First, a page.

Saying goodbye to Seamus Heaney, Ireland’s best loved poet, has touched everyone in the country. All of us are aware of the passing of a very special, big hearted, generous, kind man who was a true wordsmith and had a rare ability to reach us with his poems. One of the world’s greatest writers, his poetry was firmly anchored in Irish soil but stretched out across the world to many.
I first met him when he visited my school when I was about twelve and we were surprised to find a lively young poet, talking to us about his first book of poems instead of a priest or nun, home from the missions. As he began to read I still remember being overwhelmed by his words and that sense that he was a living, breathing, real person and had the ability to transport me with his poems. Encouraged, I began to write.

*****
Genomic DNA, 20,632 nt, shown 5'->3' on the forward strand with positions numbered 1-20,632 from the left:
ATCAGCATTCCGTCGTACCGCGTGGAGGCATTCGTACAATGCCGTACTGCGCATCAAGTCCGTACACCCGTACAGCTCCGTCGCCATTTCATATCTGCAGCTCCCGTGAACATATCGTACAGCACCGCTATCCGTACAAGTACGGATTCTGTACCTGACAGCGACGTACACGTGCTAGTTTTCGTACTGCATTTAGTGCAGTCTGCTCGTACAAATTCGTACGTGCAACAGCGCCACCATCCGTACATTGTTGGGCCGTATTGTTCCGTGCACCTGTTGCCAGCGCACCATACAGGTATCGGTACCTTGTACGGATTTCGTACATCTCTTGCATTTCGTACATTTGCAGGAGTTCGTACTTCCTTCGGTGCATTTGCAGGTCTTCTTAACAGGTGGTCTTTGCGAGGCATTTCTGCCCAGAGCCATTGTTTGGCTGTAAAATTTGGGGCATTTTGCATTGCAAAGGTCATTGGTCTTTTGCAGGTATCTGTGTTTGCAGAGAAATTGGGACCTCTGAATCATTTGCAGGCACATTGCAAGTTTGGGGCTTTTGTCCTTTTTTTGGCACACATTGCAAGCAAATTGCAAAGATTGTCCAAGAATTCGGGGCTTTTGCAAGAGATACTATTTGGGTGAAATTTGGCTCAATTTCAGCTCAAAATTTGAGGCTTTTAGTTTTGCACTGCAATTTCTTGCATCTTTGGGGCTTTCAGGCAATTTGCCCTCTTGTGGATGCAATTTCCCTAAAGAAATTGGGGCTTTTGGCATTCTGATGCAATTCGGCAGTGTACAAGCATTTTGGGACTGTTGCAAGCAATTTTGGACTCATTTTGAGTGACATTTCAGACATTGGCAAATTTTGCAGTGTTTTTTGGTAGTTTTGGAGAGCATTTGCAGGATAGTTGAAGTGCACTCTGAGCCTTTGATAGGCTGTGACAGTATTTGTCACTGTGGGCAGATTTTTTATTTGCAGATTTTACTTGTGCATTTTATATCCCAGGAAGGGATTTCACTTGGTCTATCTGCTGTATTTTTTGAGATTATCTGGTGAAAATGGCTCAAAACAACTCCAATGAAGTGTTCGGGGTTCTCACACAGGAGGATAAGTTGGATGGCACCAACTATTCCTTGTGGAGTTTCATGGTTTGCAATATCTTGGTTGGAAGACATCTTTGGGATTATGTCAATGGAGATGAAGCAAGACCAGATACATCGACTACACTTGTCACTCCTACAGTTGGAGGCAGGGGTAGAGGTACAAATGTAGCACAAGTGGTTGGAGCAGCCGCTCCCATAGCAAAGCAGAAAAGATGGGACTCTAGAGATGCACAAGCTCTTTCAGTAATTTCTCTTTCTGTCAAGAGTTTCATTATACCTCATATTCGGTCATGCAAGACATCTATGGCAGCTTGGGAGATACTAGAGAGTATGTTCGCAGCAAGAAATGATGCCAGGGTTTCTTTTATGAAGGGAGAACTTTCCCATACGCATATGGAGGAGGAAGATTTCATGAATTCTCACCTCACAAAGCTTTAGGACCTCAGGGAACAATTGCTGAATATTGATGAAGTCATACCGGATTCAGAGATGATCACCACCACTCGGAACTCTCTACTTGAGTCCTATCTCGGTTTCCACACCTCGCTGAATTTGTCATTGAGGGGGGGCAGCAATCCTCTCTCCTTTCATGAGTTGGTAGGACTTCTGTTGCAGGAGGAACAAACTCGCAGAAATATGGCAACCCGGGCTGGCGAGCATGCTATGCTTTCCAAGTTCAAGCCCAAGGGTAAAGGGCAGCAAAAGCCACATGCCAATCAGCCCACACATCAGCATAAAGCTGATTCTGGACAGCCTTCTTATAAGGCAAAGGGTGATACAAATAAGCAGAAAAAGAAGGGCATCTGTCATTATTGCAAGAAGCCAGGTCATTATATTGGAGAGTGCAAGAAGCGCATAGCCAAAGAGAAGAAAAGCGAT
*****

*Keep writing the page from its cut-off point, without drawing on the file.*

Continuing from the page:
Years later when my own books began to be published I was privileged to meet Seamus… he always made me laugh and put me at ease. He was that kind of man… A Nobel winning poet with an immense kindness and ability to inspire and encourage others.
At his funeral, his son Michael told us that a few minutes before he died Seamus had sent a text to his beloved wife Marie ‘Noli timere’ – don’t be afraid. His final words of farewell demonstrating the kind of man he truly was.
As chairperson of Irish PEN in 2005 I was very honoured to be involved in the presentation of Irish PEN’s Award for Literature to Seamus Heaney for his immense contribution to Irish literature.
“Between my finger and my thumb, the squat pen rests
I’ll dig with it”
Seamus Heaney 1939-2013